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Transfer window – TOB or not TOB

19 Dec 2018 / property law Print

Transfer window – TOB or not TOB?

TOB or not TOB? That is the question that has exercised the minds of VAT practitioners in recent years, particularly in the context of the large volume of property sales transacted by receivers and liquidators.

While the much-anticipated Revenue guidance issued in July 2014 and updated in November 2015 detailed the application of transfer of business relief, new guidance published on 31 July 2018 provides welcome clarification on a number of issues.

Where ownership of all or part of the assets of a business are transferred to an accountable person, that transfer is deemed not to be a supply of goods for VAT purposes, provided the assets transferred constitute an undertaking or part of an undertaking capable of being operated on an independent basis.

Ceased trading

The relief applies even if the business or part of the business transferred has ceased trading. Goodwill or other intangible assets of a business transferred with that business are deemed not to be a supply of services.

These deeming provisions are known as ‘transfer of business (TOB) relief’. Where the relief applies, VAT does not physically have to be charged or collected on a sale.

The classic transfer of a business as a going concern includes premises, employees, plant and machinery, stock, goodwill, intellectual property and debtors.

The CJEU has ruled in Zita Modes that the relief “does not cover the simple transfer of assets”; it only applies where the assets transferred “constitute an undertaking or a part of an undertaking capable of carrying on an independent economic activity”.

Revenue takes the view that property sales can come within the scope of the relief. In this regard, it is fair to say that Revenue takes a broad view in relation to the application of the relief.

Where the relief applies, VAT is not chargeable on the sale, and the sale does not give rise to a VAT liability in the form of a capital goods scheme adjustment for the vendor.

However, this does not mean that the sale is without VAT implications for the purchaser. At a high level, those implications depend on whether the property is commercial or residential.

Specific property issues

Broadly speaking, where the relief applies to a commercial property sale, the purchaser is treated as if the purchaser acquired it when the vendor did. For VAT purposes, the purchaser effectively ‘steps into the shoes’ of the vendor for the purposes of the capital goods scheme.

The VAT capital goods scheme is a mechanism for determining VAT recovery in respect of a property over its VAT life. Where VAT is originally recovered on a property, but it is subsequently put to a VAT-exempt use, there is a clawback of a portion of the VAT originally recovered, which is essentially time apportioned.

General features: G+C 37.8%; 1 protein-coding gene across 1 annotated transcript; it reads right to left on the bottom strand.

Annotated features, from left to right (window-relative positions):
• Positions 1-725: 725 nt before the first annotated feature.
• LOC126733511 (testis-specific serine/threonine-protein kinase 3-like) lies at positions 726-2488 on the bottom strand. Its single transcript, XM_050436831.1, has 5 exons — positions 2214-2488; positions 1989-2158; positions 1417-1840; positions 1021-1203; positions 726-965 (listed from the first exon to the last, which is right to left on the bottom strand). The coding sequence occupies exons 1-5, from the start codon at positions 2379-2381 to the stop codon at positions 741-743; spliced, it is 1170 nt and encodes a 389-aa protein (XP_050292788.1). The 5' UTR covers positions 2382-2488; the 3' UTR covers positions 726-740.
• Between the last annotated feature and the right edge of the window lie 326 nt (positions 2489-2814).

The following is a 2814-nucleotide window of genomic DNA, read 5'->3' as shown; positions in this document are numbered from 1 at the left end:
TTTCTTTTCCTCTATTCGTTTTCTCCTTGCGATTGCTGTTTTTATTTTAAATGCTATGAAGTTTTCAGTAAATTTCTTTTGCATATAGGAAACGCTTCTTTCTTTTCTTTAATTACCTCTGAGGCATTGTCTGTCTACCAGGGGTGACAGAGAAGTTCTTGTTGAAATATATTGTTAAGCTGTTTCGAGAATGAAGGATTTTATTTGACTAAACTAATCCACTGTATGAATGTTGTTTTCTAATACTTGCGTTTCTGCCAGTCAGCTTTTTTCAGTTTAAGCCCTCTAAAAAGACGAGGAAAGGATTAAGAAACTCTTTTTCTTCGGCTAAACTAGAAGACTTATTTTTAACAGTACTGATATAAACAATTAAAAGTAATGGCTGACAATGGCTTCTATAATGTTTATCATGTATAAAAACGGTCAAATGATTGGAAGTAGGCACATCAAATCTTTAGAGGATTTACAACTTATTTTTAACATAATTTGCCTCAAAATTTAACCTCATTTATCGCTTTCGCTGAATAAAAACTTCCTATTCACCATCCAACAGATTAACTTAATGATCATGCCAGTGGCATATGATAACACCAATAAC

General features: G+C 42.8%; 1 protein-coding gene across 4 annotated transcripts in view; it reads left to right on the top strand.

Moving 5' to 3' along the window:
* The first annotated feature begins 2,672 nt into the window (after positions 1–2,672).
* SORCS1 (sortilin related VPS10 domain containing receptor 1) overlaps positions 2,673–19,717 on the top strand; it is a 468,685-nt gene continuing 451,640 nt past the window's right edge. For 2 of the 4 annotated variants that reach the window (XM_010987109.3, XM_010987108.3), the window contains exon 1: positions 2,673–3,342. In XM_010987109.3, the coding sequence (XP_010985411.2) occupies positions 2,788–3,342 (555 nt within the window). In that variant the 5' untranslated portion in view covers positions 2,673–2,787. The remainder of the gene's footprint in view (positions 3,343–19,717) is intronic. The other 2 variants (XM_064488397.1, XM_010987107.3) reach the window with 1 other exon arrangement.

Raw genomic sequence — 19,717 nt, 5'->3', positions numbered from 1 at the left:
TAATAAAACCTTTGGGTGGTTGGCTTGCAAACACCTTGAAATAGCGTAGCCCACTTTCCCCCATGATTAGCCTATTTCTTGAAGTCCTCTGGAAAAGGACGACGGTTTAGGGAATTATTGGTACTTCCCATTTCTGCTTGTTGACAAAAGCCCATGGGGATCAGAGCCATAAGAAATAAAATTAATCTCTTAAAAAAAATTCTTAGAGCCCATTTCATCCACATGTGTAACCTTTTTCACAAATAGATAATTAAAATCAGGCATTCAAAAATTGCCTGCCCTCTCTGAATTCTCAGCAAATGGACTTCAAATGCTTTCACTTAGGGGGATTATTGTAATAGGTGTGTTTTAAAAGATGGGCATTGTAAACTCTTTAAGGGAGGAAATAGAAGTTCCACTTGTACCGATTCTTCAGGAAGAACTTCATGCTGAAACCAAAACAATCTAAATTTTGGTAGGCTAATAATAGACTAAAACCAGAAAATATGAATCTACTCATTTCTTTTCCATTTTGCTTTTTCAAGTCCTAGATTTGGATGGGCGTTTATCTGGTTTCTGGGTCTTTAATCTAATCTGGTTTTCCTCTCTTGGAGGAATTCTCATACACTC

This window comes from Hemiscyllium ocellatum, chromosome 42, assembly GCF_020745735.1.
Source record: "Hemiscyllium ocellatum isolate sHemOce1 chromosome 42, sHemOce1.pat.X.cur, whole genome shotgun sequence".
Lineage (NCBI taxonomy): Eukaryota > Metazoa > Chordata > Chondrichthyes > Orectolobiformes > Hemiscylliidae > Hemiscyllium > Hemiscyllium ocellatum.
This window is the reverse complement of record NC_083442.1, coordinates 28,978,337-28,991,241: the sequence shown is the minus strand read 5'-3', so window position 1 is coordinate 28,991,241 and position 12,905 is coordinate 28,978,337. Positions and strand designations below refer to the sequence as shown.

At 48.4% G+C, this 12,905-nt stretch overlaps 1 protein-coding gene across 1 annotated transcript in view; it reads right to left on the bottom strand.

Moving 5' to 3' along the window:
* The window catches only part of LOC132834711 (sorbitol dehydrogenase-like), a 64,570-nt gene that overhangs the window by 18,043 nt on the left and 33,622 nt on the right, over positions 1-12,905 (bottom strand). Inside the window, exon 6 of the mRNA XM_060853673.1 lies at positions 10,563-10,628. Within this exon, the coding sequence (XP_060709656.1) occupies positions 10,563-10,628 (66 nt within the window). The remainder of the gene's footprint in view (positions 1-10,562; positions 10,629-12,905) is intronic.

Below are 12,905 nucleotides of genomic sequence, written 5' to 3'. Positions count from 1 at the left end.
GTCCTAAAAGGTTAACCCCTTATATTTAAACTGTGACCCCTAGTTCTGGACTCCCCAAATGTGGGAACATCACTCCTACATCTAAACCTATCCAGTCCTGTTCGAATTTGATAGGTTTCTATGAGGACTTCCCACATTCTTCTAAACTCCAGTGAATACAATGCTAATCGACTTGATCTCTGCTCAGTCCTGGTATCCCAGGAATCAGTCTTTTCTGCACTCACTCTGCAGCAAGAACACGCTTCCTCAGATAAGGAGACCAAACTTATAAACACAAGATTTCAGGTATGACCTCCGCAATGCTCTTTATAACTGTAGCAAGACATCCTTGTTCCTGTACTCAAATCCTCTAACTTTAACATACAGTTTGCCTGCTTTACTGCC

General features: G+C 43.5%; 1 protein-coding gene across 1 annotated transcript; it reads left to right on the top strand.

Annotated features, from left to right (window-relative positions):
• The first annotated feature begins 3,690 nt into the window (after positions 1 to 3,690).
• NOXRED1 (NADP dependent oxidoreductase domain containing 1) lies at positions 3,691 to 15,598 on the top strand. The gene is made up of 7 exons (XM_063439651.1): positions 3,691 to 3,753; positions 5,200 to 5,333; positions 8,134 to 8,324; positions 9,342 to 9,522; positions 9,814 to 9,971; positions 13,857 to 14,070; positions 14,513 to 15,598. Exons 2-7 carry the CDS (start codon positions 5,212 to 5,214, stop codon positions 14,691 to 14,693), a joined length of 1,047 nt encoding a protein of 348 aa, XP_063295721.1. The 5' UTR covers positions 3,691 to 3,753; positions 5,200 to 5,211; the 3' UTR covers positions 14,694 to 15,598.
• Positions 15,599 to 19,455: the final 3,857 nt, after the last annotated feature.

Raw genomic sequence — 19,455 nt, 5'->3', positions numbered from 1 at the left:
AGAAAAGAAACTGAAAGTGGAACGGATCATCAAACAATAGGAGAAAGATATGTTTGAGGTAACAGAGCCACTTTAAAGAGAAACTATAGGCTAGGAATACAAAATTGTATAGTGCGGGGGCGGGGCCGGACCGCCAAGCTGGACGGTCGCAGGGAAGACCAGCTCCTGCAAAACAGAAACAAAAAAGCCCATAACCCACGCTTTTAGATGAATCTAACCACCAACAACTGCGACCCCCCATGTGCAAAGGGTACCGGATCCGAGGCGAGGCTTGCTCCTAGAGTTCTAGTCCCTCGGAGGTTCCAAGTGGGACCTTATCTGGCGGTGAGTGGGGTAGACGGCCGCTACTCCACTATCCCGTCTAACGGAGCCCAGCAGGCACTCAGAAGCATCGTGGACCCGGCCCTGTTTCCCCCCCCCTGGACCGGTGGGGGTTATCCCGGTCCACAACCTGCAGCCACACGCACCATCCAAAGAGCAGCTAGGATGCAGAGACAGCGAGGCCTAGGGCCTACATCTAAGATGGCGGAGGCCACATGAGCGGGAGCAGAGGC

A property remains within its VAT life for a period of 20 years from the date of first completion, or ten years in the case of development works carried out on a previously completed property.

Where a property remains within its VAT life, the purchaser must continue to use it for VATable purposes – for example, by charging VAT on rents – to avoid triggering a clawback of VAT recovered on its acquisition or development.

The VAT clause included in the sales contract should oblige the vendor to provide a VAT record known as a ‘capital goods record’ to the purchaser.

This record shows the VAT incurred on acquisition and/or development of the property, the VAT recovered, and the use of the property on an annual basis.

Distressed sales

This requirement poses particular difficulties in the context of distressed sales. The borrower is obliged to provide a record, but rarely does so.

In such circumstances, reasonable endeavours should be made to obtain whatever information is available, and the VAT clause will usually specify that the record is being provided based on the information currently available, or words to that effect.

Furthermore, where properties were purchased from receivers and are now being sold under TOB, vendors caveat the VAT clauses and specify that the information is based on what is available.

Where the relief applies to a residential property sale, it is not possible for the purchaser to ‘step into the shoes’ of the vendor for the purposes of the capital goods scheme. This is largely because it is not possible to put a residential property to a VATable use by opting to tax lettings post 1 July 2008.

This means that a residential sale triggers repayment of VAT recovered by the vendor or payment of VAT chargeable on a sale absent TOB relief. VAT legislation contains a special provision that shifts responsibility for remitting the VAT due to Revenue to the purchaser.

This distinction in the application of the relief has created particular difficulties in negotiating residential property sales. As the purchaser may have to account for the VAT, the purchaser needs to factor this into the price to be offered. In addition, there has been much debate as to the extent of the application of the relief to let property.